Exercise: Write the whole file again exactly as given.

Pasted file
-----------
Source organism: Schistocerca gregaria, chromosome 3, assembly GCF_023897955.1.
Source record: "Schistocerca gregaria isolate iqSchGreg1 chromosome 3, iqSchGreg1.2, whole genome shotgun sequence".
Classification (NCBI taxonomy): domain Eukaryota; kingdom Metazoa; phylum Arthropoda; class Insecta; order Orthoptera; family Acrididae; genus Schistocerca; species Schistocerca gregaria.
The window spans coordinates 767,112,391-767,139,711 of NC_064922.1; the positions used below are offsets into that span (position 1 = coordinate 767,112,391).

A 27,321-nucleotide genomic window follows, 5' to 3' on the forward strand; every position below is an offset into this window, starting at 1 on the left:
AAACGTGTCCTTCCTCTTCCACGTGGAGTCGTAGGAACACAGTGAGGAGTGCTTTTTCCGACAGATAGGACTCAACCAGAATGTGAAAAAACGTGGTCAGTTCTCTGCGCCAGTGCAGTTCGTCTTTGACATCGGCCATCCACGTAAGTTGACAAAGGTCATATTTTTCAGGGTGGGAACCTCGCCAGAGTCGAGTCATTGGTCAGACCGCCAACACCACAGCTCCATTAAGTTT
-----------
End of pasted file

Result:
Source organism: Schistocerca gregaria, chromosome 3, assembly GCF_023897955.1.
Source record: "Schistocerca gregaria isolate iqSchGreg1 chromosome 3, iqSchGreg1.2, whole genome shotgun sequence".
Classification (NCBI taxonomy): domain Eukaryota; kingdom Metazoa; phylum Arthropoda; class Insecta; order Orthoptera; family Acrididae; genus Schistocerca; species Schistocerca gregaria.
The window spans coordinates 767,112,391-767,139,711 of NC_064922.1; the positions used below are offsets into that span (position 1 = coordinate 767,112,391).

A 27,321-nucleotide genomic window follows, 5' to 3' on the forward strand; every position below is an offset into this window, starting at 1 on the left:
AAACGTGTCCTTCCTCTTCCACGTGGAGTCGTAGGAACACAGTGAGGAGTGCTTTTTCCGACAGATAGGACTCAACCAGAATGTGAAAAAACGTGGTCAGTTCTCTGCGCCAGTGCAGTTCGTCTTTGACATCGGCCATCCACGTAAGTTGACAAAGGTCATATTTTTCAGGGTGGGAACCTCGCCAGAGTCGAGTCATTGGTCAGACCGCCAACACCACAGCTCCATTAAGTTT